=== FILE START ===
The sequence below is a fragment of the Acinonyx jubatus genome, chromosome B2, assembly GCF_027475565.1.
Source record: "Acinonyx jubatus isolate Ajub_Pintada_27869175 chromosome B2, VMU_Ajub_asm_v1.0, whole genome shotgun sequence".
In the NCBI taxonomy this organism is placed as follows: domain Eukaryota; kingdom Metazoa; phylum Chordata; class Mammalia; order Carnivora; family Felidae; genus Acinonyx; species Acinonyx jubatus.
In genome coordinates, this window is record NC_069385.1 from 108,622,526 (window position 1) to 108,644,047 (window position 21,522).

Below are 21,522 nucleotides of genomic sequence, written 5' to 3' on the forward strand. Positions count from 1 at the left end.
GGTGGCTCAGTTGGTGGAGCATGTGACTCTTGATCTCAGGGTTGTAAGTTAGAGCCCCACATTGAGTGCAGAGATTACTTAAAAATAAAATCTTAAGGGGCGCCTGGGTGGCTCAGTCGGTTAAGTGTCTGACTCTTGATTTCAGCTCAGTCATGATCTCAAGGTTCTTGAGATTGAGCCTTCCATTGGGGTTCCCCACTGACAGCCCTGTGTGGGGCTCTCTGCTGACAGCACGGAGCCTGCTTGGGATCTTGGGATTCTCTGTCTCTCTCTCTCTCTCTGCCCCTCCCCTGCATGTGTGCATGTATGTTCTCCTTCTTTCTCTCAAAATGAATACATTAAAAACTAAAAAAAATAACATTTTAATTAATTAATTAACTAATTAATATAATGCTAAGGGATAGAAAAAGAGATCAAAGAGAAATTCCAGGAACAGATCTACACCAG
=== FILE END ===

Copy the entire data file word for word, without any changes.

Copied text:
The sequence below is a fragment of the Acinonyx jubatus genome, chromosome B2, assembly GCF_027475565.1.
Source record: "Acinonyx jubatus isolate Ajub_Pintada_27869175 chromosome B2, VMU_Ajub_asm_v1.0, whole genome shotgun sequence".
In the NCBI taxonomy this organism is placed as follows: domain Eukaryota; kingdom Metazoa; phylum Chordata; class Mammalia; order Carnivora; family Felidae; genus Acinonyx; species Acinonyx jubatus.
In genome coordinates, this window is record NC_069385.1 from 108,622,526 (window position 1) to 108,644,047 (window position 21,522).

Below are 21,522 nucleotides of genomic sequence, written 5' to 3' on the forward strand. Positions count from 1 at the left end.
GGTGGCTCAGTTGGTGGAGCATGTGACTCTTGATCTCAGGGTTGTAAGTTAGAGCCCCACATTGAGTGCAGAGATTACTTAAAAATAAAATCTTAAGGGGCGCCTGGGTGGCTCAGTCGGTTAAGTGTCTGACTCTTGATTTCAGCTCAGTCATGATCTCAAGGTTCTTGAGATTGAGCCTTCCATTGGGGTTCCCCACTGACAGCCCTGTGTGGGGCTCTCTGCTGACAGCACGGAGCCTGCTTGGGATCTTGGGATTCTCTGTCTCTCTCTCTCTCTCTGCCCCTCCCCTGCATGTGTGCATGTATGTTCTCCTTCTTTCTCTCAAAATGAATACATTAAAAACTAAAAAAAATAACATTTTAATTAATTAATTAACTAATTAATATAATGCTAAGGGATAGAAAAAGAGATCAAAGAGAAATTCCAGGAACAGATCTACACCAG